Because I’m not a real developer, I never think about testing this site on browsers or operating systems that I don’t use. This means whenever I see something on a different setup, and it looks a little different, it’s jarring.
The other day, I was trying to articulate my thoughts on configuration management. I realized the most expedient thing was to send a link to Configuration Management: Part 2 — A Path Forward. But it’s COVID-times so we were on Zoom and sharing screens, and when I saw my site on their computer I realized I hated my (now old) favicon.
I made this image when I first started the site. I wanted something distinctive that I hadn’t seen associated with another site or company, but I also wanted it to be part of the 8-bit Unicode Transformation Format (UTF-8) so I could use it in text-only contexts (like Daring Fireball does with the ★).
After perusing the UTF-8 tables, I settled on U+203B (a.k.a. “Reference Mark“, a.k.a. ※). After a bit of research, I realized it was perfect. It’s mostly used in Asia, including Japan, which I liked given my (half) Japanese heritage. I also liked that its historical use was to call attention to important footnotes, which was exactly one of the use cases I had in mind.1 For a while, I thought about how to retcon my way into some symbolism for the crosses and dots, but I couldn’t come up with anything—and I realized it was silly quest in the first place. Most importantly, I also just like how it looked.
For straight-text applications, I obviously have no call over how the mark rendered, and frankly that’s part of the charm. But I also needed an image-format version to use as a favicon, Safari pinned-tab icon, etc. I also wanted it to look good at arbitrary resolutions, which meant the canonical image format needed to be a scalable vector graphic (SVG), not a raster. So I decided to draw it myself. The original code:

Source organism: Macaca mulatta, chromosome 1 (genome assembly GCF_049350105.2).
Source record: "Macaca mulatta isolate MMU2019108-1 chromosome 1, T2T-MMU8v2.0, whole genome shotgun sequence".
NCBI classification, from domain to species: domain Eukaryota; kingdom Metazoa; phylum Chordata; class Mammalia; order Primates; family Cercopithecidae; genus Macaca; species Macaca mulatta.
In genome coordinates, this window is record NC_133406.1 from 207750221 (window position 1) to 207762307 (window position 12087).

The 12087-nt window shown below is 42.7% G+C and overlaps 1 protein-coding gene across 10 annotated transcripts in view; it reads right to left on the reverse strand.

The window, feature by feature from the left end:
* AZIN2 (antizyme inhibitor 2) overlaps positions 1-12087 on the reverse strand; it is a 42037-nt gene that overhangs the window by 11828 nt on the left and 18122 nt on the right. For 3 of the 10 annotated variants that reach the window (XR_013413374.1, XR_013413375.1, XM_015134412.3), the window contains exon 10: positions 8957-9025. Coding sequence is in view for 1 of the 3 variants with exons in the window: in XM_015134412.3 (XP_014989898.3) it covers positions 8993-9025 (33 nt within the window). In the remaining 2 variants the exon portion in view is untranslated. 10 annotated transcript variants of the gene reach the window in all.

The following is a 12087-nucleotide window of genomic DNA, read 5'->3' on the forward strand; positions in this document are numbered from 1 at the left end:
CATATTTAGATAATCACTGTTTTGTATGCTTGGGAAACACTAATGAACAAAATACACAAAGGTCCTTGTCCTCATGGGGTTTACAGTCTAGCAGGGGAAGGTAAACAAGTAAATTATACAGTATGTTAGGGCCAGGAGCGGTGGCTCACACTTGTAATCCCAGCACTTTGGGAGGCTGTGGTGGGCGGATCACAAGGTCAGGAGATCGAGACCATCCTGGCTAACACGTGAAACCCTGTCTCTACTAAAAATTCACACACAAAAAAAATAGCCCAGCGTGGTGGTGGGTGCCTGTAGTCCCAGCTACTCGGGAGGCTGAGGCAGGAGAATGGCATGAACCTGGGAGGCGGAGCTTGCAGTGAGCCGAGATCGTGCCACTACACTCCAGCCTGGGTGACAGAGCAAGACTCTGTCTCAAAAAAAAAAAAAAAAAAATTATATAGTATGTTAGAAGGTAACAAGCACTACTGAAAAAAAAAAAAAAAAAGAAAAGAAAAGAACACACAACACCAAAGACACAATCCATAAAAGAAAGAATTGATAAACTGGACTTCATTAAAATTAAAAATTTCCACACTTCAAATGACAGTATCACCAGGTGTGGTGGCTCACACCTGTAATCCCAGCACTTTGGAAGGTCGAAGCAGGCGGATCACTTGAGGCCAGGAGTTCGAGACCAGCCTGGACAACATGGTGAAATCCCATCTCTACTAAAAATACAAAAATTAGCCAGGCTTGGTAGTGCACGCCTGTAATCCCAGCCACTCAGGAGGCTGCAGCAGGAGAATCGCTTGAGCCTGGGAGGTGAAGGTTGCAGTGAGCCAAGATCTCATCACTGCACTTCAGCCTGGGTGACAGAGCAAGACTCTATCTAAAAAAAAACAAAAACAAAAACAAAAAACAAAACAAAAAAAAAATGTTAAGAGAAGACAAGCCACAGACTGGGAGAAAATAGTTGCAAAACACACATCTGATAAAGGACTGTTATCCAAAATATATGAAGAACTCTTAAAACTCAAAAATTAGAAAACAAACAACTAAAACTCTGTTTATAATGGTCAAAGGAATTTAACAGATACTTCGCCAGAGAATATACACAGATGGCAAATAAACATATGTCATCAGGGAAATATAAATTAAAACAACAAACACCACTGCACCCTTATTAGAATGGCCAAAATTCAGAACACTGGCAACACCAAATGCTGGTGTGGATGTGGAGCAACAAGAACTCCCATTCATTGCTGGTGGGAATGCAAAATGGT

<?xml version="1.0" encoding="utf-8"?> <svg xmlns="http://www.w3.org/2000/svg" xmlns:xlink="http://www.w3.org/1999/xlink" width="94" height="94"> <path fill="none" stroke="black" stroke-width="7.3" d="M8.0 8.0 L86.0,86.0 M8.0,86.0 L84.0,8.0"/> <circle id="c" cx="47" cy="9.0" r="9.0"/> <use xlink:href="#c" x="38.0" y="38.0"/> <use xlink:href="#c" x="-38.0" y="38.0"/> <use xlink:href="#c" y="76.0"/> </svg>
One thing that always bothered me about this version were the crossbar’s squared-off corners. I let it go because that implementation was common to the Unicode typefaces I’d seen.
What pushed me over the edge into making an update now was realizing that my original implementation had no border: the dots went right up to the edge of the image because the circle center locations were 9 units from the edge and had a 9-unit radius. I hadn’t noticed because Safari’s pinned tab implementation appeared to insert a bit of whitespace around my icon, while the other person’s browser (Chrome) did not. (Sadly, I don’t have an picture, as it would have been inappropriate to screen cap the Zoom, and I can’t recreate it because I just removed Chrome.)
So now I’m down the rabbit hole of researching various specifications to see how I can modify my image. I didn’t keep good-enough notes to reconstruct all the changes in the order I figured them out (and that would take this post to a entirely new level of tedium), so in no particular order:
- Replace the
<path>element with two
<line>elements. It was easier to understand than the obscure path notion.
- Add the
stroke-linecap="round"attribute, to give the crossbars nice rounded ends.
- Change all dimensions to relative (%) values.
- Add the
viewBox="0 0 16 16"attribute to the
<svg>element per Apple’s documentation. This fixed a temporary problem when the image was rendering in the top-level corner of the pinned-tab box.
The new code:
<svg viewBox="0 0 16 16" xmlns="http://www.w3.org/2000/svg" xmlns:xlink="http://www.w3.org/1999/xlink" width="100%" height="100%"> <line x1="13%" x2="87%" y1="13%" y2="87%" stroke-linecap="round" stroke="black" stroke-width="7%"/> <line x1="13%" x2="87%" y1="87%" y2="13%" stroke-linecap="round" stroke="black" stroke-width="7%"/> <circle id="c" cx="50%" cy="12%" r="9%"/> <use xlink:href="#c" x="38%" y="38%"/> <use xlink:href="#c" x="-38%" y="38%"/> <use xlink:href="#c" y="76%"/> </svg>
I like the result much better.